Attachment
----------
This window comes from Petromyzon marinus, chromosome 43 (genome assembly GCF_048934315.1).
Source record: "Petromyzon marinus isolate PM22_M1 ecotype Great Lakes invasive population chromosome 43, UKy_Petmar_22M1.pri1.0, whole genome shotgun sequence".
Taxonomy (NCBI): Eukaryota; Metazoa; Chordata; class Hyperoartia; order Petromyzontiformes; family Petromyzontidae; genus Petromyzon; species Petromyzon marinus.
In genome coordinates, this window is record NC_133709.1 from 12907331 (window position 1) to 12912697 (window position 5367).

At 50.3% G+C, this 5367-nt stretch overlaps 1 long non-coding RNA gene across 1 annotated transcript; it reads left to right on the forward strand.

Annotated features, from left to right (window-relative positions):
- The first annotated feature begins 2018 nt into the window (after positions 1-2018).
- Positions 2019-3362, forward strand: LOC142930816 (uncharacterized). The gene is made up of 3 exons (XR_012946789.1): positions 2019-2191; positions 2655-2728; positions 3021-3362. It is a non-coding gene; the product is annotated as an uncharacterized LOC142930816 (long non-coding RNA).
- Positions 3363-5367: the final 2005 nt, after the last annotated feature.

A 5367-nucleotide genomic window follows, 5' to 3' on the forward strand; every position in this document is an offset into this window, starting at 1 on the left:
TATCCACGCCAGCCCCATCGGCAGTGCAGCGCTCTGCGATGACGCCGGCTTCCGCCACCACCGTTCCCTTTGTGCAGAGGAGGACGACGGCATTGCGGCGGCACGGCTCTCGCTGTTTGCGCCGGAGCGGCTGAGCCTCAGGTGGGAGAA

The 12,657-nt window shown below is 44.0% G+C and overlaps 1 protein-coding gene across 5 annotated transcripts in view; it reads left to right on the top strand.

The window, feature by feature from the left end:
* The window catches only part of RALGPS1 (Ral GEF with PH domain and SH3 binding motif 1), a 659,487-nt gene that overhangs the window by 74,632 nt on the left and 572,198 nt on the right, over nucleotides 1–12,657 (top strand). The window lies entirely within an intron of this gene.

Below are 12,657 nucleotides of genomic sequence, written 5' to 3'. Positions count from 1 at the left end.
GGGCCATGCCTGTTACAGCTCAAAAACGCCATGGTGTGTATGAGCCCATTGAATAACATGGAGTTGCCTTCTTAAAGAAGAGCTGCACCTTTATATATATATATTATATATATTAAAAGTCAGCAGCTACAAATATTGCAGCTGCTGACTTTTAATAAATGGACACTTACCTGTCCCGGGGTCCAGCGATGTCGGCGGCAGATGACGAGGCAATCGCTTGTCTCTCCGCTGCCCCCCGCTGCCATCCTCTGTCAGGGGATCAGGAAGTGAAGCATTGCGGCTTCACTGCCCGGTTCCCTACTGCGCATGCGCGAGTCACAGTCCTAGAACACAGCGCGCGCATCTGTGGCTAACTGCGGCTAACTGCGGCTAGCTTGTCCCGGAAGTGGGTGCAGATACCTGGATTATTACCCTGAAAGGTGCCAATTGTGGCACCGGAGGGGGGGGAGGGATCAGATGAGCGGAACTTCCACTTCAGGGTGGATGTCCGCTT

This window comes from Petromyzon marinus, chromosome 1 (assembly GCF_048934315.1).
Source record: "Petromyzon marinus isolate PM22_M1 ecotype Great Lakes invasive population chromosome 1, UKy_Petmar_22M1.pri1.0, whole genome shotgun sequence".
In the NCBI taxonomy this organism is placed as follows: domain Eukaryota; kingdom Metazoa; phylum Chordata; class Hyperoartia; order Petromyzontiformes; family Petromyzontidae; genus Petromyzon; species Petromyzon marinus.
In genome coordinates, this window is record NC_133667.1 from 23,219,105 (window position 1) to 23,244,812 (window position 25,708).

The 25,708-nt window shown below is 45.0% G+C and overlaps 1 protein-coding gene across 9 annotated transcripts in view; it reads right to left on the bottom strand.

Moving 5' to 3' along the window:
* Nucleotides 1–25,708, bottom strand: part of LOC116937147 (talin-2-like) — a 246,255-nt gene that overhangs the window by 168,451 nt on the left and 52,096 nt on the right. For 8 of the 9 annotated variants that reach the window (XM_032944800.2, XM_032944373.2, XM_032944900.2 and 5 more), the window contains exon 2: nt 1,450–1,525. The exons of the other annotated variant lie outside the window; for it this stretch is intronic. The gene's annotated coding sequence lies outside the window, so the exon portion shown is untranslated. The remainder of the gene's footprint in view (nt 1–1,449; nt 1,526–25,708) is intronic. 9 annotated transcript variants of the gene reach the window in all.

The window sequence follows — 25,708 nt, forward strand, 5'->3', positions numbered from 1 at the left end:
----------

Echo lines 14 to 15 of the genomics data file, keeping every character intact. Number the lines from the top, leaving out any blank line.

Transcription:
* The window catches only part of RALGPS1 (Ral GEF with PH domain and SH3 binding motif 1), a 659,487-nt gene that overhangs the window by 74,632 nt on the left and 572,198 nt on the right, over nucleotides 1–12,657 (top strand). The window lies entirely within an intron of this gene.

Below are 12,657 nucleotides of genomic sequence, written 5' to 3'. Positions count from 1 at the left end.